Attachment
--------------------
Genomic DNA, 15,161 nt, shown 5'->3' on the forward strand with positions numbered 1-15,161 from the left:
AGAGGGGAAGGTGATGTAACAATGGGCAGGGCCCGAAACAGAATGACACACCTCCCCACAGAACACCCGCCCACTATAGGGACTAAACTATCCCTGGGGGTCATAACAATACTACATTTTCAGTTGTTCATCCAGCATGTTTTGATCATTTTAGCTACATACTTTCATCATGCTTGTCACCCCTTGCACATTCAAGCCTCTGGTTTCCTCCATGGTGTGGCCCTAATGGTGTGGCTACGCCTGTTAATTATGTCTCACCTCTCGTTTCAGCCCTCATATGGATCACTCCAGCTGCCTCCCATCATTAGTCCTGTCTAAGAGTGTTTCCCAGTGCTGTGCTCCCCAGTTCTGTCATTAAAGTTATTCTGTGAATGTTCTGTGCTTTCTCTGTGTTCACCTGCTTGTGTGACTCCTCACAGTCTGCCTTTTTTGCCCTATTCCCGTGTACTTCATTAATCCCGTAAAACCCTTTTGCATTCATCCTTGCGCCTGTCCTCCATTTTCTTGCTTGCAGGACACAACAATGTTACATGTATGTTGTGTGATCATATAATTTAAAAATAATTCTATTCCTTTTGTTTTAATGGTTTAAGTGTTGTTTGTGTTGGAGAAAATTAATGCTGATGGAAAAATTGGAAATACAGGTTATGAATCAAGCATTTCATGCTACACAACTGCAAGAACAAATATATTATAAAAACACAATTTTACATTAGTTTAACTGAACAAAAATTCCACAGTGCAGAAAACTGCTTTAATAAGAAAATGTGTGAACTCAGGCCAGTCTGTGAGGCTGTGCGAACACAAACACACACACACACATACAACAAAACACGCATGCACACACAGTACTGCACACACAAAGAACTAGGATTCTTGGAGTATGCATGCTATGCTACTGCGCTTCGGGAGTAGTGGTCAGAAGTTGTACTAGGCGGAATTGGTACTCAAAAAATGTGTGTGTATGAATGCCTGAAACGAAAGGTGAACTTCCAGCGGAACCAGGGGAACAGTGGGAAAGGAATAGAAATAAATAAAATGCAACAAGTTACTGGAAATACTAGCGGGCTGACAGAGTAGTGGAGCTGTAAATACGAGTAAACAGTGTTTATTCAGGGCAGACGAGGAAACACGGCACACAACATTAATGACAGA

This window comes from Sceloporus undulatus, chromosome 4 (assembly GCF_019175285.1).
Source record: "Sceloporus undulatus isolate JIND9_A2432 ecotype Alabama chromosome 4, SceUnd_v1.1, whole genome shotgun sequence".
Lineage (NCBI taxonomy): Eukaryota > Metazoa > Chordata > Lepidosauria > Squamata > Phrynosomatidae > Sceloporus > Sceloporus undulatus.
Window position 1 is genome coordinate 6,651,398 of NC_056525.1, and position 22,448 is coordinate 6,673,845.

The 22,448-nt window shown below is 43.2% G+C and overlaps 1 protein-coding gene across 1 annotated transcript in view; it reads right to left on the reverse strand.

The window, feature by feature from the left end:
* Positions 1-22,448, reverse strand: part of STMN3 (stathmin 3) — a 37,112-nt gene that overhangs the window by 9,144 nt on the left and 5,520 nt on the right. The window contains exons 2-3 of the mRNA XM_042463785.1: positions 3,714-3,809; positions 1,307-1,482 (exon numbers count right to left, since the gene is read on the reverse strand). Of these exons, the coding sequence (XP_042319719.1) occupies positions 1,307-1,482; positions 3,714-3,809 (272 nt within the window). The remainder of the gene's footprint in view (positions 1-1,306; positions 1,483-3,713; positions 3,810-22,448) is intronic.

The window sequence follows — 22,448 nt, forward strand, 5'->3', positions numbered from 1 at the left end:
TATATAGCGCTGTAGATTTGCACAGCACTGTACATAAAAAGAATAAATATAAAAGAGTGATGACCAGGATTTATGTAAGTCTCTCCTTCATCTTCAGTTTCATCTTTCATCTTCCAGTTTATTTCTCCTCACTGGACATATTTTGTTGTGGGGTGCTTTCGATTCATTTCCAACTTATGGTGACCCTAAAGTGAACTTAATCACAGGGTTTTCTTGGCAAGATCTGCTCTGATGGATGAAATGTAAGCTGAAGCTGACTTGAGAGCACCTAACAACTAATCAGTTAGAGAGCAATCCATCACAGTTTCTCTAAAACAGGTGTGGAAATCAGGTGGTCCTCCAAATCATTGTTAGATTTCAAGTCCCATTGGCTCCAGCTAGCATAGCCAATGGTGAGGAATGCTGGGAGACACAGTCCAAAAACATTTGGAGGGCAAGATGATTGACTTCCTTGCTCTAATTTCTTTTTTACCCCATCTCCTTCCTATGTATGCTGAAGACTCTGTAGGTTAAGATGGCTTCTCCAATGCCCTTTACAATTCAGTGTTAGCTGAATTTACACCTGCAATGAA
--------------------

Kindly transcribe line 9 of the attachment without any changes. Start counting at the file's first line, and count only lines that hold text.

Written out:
* Positions 1-22,448, reverse strand: part of STMN3 (stathmin 3) — a 37,112-nt gene that overhangs the window by 9,144 nt on the left and 5,520 nt on the right. The window contains exons 2-3 of the mRNA XM_042463785.1: positions 3,714-3,809; positions 1,307-1,482 (exon numbers count right to left, since the gene is read on the reverse strand). Of these exons, the coding sequence (XP_042319719.1) occupies positions 1,307-1,482; positions 3,714-3,809 (272 nt within the window). The remainder of the gene's footprint in view (positions 1-1,306; positions 1,483-3,713; positions 3,810-22,448) is intronic.